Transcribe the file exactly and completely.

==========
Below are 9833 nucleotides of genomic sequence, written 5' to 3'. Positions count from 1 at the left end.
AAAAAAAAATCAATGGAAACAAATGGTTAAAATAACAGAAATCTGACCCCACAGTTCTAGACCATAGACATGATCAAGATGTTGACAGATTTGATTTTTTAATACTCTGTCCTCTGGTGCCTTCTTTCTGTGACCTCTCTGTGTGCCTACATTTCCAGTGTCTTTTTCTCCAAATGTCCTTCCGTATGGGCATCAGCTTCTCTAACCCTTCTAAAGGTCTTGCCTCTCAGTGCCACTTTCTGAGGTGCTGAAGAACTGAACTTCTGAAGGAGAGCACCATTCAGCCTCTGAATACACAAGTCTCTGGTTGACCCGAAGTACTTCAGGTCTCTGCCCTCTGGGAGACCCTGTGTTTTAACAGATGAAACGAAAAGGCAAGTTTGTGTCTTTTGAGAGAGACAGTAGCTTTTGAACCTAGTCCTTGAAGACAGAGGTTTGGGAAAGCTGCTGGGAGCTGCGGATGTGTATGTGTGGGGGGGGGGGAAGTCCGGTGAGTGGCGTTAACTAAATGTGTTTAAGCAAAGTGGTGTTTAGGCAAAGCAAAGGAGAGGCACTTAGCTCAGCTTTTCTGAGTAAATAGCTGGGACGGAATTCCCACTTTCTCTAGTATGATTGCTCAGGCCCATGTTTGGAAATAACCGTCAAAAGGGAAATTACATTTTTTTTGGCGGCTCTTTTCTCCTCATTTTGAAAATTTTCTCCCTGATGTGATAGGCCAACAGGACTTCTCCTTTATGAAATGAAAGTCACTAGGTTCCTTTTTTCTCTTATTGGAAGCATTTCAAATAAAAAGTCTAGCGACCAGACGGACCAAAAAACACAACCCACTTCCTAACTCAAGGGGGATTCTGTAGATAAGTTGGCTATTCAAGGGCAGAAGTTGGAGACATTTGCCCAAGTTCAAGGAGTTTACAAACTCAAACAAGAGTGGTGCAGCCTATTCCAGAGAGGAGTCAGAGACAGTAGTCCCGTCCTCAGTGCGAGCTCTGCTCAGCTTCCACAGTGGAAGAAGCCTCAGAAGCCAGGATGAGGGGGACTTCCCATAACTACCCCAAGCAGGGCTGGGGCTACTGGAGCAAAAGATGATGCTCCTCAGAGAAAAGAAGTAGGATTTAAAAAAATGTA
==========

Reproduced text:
Below are 9833 nucleotides of genomic sequence, written 5' to 3'. Positions count from 1 at the left end.
AAAAAAAAATCAATGGAAACAAATGGTTAAAATAACAGAAATCTGACCCCACAGTTCTAGACCATAGACATGATCAAGATGTTGACAGATTTGATTTTTTAATACTCTGTCCTCTGGTGCCTTCTTTCTGTGACCTCTCTGTGTGCCTACATTTCCAGTGTCTTTTTCTCCAAATGTCCTTCCGTATGGGCATCAGCTTCTCTAACCCTTCTAAAGGTCTTGCCTCTCAGTGCCACTTTCTGAGGTGCTGAAGAACTGAACTTCTGAAGGAGAGCACCATTCAGCCTCTGAATACACAAGTCTCTGGTTGACCCGAAGTACTTCAGGTCTCTGCCCTCTGGGAGACCCTGTGTTTTAACAGATGAAACGAAAAGGCAAGTTTGTGTCTTTTGAGAGAGACAGTAGCTTTTGAACCTAGTCCTTGAAGACAGAGGTTTGGGAAAGCTGCTGGGAGCTGCGGATGTGTATGTGTGGGGGGGGGGGAAGTCCGGTGAGTGGCGTTAACTAAATGTGTTTAAGCAAAGTGGTGTTTAGGCAAAGCAAAGGAGAGGCACTTAGCTCAGCTTTTCTGAGTAAATAGCTGGGACGGAATTCCCACTTTCTCTAGTATGATTGCTCAGGCCCATGTTTGGAAATAACCGTCAAAAGGGAAATTACATTTTTTTTGGCGGCTCTTTTCTCCTCATTTTGAAAATTTTCTCCCTGATGTGATAGGCCAACAGGACTTCTCCTTTATGAAATGAAAGTCACTAGGTTCCTTTTTTCTCTTATTGGAAGCATTTCAAATAAAAAGTCTAGCGACCAGACGGACCAAAAAACACAACCCACTTCCTAACTCAAGGGGGATTCTGTAGATAAGTTGGCTATTCAAGGGCAGAAGTTGGAGACATTTGCCCAAGTTCAAGGAGTTTACAAACTCAAACAAGAGTGGTGCAGCCTATTCCAGAGAGGAGTCAGAGACAGTAGTCCCGTCCTCAGTGCGAGCTCTGCTCAGCTTCCACAGTGGAAGAAGCCTCAGAAGCCAGGATGAGGGGGACTTCCCATAACTACCCCAAGCAGGGCTGGGGCTACTGGAGCAAAAGATGATGCTCCTCAGAGAAAAGAAGTAGGATTTAAAAAAATGTA